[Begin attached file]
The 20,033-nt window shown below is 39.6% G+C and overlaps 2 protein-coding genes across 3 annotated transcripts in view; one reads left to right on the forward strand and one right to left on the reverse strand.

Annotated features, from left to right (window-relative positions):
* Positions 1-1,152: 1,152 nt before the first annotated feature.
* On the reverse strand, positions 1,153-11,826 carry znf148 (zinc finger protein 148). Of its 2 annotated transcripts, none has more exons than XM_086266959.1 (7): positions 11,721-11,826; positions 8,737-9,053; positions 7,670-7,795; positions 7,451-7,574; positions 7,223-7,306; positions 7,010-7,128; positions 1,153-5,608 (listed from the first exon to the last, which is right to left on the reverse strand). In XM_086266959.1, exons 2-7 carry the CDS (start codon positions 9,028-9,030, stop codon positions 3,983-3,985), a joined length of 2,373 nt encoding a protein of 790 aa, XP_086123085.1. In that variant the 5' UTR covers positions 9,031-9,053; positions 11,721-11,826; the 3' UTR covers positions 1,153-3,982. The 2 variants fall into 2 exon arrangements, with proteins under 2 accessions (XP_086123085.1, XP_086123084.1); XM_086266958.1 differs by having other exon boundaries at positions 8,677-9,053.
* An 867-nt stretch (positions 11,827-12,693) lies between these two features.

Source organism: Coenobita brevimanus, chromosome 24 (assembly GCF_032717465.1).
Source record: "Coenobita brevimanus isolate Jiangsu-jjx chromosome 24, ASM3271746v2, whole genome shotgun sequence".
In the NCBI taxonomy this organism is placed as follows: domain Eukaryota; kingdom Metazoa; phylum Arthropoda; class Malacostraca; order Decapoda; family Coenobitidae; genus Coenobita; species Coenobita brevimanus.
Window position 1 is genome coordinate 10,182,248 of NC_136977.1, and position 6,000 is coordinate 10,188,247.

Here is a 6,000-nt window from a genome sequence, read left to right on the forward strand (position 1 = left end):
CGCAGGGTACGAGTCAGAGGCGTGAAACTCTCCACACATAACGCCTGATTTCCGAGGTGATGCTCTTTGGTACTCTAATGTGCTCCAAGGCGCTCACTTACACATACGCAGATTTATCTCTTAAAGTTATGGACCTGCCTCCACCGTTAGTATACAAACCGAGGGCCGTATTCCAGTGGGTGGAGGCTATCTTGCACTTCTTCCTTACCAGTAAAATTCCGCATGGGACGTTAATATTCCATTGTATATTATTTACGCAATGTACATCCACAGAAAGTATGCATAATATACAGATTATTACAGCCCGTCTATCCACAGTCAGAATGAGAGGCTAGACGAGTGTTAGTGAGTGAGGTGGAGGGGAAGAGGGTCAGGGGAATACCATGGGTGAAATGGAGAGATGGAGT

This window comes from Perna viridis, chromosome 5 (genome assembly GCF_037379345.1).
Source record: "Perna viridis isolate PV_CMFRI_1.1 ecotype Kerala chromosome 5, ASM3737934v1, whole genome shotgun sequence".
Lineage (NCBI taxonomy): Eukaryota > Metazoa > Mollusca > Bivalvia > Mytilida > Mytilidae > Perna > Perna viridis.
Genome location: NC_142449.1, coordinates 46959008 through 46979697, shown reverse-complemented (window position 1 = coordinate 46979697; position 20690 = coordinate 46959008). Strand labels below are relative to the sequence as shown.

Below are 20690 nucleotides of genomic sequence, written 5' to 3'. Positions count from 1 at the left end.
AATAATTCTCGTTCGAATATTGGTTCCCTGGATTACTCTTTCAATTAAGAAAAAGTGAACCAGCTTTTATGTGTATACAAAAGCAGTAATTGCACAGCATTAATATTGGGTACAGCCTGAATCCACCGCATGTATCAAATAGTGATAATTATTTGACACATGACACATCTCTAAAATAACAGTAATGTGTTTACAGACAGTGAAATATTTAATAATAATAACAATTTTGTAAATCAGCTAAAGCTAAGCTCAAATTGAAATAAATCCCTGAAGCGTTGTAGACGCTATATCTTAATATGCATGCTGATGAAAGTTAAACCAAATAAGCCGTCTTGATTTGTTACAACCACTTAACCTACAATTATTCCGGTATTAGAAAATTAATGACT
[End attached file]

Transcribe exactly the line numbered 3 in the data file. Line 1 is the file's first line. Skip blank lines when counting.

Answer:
* Positions 1-1,152: 1,152 nt before the first annotated feature.